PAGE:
Red Ribbon Week's Message Often Hits Home

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Students are taking the pledge this week to say no to drugs. The Red Ribbon Campaign is celebrated every October when individuals and groups are urged to demonstrate their personal commitment to a drug-free America by wearing and displaying red ribbons.

The campaign originated when drug traffickers murdered Federal Drug Enforcement Agent Enrique Camarena in 1985. The red ribbon became a symbol to eliminate the demand for drugs.

Students at Golden Hills Elementary School in Bellevue are among those taking part. “They can hurt our brain and kind of affect our future,” says Ethan Bergstrom.

“They're bad for your lungs and even if you breathe them in they're really bad for you,” says Hannah Rush.

“You can get really sick,” says Catherine Gernade. “Then when you get sick you have to go to the doctor's and it'll be a lot of money."

It's not only a lot of money to go to the doctor or to just buy alcohol or cigarettes, the new health care plans are more expensive for smokers. One Silver Plan is $205 a month for non-smokers and $337 per month for a smoker.

It's more than alcohol, cigarettes and marijuana that children have to deal with. Sixteen-year-old Codie Lingle of Glenwood, Iowa died in July after inhaling canned air. The substance killed Lingle immediately and there were no warning signs. Some stores won't sell the product to kids under 18, but that system is not foolproof.

Synthetic drugs like K2, spice, bath salts, energy drinks and prescription drugs are potential dangers. According to the CDC, over 41 people die in the United States every day due to prescription drug overdoses. Death by prescription painkillers has now surpassed the number of deaths from heroin and cocaine combined.

“It's really kind of scary to be honest with you,” says Golden Hills first-grade teacher Kelli Henry. “There's a lot of examples and there's a lot of stories from home or places that they've been to where they've seen things and they've heard things, so being able to educate them on proper ways to handle those situations is really important."

Tobacco is the most prevalent drug students have been exposed to. One said she successfully got her dad to stop smoking by continually offering him lollipops to persuade him to not reach for a cigarette. Another student said it was her persistent pleas with her grandfather.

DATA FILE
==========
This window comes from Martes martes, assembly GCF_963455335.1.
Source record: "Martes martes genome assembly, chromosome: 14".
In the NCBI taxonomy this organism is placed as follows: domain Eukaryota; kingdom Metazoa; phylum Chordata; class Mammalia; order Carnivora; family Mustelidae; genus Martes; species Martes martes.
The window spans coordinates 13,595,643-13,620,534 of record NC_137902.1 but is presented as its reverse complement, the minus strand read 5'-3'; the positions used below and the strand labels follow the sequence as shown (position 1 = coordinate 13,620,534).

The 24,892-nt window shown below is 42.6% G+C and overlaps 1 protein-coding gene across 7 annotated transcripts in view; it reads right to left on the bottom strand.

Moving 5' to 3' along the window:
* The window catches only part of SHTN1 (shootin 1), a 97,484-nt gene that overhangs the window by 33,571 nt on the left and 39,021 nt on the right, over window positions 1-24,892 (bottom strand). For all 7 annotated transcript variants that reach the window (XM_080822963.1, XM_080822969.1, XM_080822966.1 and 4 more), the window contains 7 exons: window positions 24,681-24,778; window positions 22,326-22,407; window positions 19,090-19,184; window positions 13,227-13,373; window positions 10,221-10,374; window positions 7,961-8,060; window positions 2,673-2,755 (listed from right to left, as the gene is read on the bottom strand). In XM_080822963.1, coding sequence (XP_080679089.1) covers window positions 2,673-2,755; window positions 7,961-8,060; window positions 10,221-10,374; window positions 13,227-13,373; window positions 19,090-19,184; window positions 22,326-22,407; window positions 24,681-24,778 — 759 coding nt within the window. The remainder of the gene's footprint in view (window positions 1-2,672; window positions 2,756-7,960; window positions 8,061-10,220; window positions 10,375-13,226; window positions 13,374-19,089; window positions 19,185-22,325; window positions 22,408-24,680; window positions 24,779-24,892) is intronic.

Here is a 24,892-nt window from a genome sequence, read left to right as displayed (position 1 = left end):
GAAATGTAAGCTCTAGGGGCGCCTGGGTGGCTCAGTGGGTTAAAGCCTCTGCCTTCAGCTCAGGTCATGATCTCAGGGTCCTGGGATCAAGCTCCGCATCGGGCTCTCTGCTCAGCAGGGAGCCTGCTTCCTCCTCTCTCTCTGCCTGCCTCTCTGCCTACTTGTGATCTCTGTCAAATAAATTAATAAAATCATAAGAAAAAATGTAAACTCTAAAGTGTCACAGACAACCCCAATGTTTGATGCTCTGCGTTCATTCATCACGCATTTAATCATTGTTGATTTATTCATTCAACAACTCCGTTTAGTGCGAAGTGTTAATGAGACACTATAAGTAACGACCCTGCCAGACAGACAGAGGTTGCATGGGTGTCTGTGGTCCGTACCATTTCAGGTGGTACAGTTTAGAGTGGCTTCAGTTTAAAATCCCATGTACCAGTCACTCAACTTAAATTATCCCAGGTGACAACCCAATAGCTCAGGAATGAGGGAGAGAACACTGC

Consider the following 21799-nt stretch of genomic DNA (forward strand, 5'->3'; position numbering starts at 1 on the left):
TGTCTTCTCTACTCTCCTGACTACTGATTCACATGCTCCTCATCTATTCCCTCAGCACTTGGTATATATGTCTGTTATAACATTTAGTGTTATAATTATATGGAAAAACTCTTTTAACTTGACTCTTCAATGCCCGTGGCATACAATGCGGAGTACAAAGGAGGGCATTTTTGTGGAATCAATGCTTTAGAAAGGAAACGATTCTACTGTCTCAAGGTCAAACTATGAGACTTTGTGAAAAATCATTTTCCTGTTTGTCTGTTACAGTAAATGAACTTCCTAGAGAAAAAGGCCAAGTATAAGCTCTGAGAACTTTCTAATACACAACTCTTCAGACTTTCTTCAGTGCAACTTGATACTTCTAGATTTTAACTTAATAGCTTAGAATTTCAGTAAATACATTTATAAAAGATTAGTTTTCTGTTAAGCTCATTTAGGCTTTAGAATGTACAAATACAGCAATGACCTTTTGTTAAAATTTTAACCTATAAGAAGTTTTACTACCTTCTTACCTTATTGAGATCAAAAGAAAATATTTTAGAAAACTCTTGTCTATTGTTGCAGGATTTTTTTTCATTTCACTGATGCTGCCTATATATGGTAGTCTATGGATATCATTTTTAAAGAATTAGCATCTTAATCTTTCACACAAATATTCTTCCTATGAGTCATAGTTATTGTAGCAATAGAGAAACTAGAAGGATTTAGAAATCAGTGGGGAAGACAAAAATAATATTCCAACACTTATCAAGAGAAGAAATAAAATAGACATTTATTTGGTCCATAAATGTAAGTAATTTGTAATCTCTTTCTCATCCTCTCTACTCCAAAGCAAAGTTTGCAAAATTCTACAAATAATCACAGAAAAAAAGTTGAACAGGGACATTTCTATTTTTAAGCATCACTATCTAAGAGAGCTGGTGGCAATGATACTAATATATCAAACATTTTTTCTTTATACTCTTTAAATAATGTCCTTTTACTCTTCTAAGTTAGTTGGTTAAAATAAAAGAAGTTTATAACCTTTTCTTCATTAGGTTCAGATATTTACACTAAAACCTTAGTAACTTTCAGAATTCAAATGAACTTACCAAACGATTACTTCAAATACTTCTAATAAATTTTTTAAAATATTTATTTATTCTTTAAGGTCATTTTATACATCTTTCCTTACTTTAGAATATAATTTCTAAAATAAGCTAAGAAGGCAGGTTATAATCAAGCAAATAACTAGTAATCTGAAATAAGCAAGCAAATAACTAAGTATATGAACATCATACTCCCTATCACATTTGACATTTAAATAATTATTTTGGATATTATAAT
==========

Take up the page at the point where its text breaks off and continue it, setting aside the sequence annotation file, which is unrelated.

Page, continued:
“He was doing drugs and I told him not to, but he continued, so then when I kept telling him to stop he actually stopped and then he never did drugs again,” says Gernade.

While kids can be our best influence there’s still a lot of work to do. The most recent statistics, from 2011, show more than 16 percent of children in Nebraska have had more than a few sips of alcohol before the age of 13.

It’s never too early to start spreading the message. Supplies like a bib created in Omaha have been sent to 16 states helping kids as young as 2, 3 years old understand how our organs work and why healthy choices matter. It's all about capitalizing on those precious years of brain development. The program HALO, Healthy Alternatives for Little Ones, fosters feelings of self-worth and positive relationships for toddlers and pre-schoolers in helping to wire their brains to make better choices.

"The stress that kids experience as they grow older will be less because they've built this kind of strong foundation in their brain,” says Joanna Lindberg of Heartland Family Services. “It's really science, it's neuroscience and it's the most critical time. It's a window of opportunity that you never get back.”

HALO kits include flash cards to teach children terms like healthy versus harmful. One tip is to stick with healthy and harmful as opposed to good and bad or right and wrong.

Papillion-La Vista Schools are among those holding daily activities in conjunction with Red Ribbon Week. Among them are “team up against drugs" and "put a cap on drugs” when they wear their favorite team shirts and hats to school.

There's also “say boo to drugs and bullying” by wearing orange and black clothing, a "pink out" with pink apparel, a “black out drugs” with black duds and “put drugs to rest, don’t be a snoozer, stay drug-free" and “follow your dreams, don’t do drugs” allows students to wear pajamas to school. "Be bright, don’t start” and “are too bright for drugs” encourages the wearing of neon clothes.

Students will be allowed to wear sunglasses during recess to show others that “your future's so bright.” Clothing on backwards is to “turn their back on bullying and drugs.” Cowboy boots and western wear may be worn to “boot away drugs.” Students will wear red as they “red out drugs." Students will show they are “too smart to do drugs” by wearing outfits of their future job/career.

Students will show others to “stick out your neck and stay drug-free" with classroom doors having a large giraffe head and students will sign small giraffe heads pledging to be drug-free. Students don tie-dye clothing as they “say peace out to drugs.”

“Dare to show your pride” will bring out DARE T-shirts or the color red. Students may wear mismatched or red clothing to show others that “drugs and I don’t mix.”

"Sock it to drugs” allows the kids to wear wild and crazy socks and "stomp out drugs" adds mismatched shoes to the mix. Students will show others to “be a hero, not a zero” as they wear super hero clothing to class. Sweats will be worn to show that “being drug-free is no sweat.”

A drug-free pledge will be said after the Pledge of Allegiance and banners and posters will be signed promising to stay drug-free.


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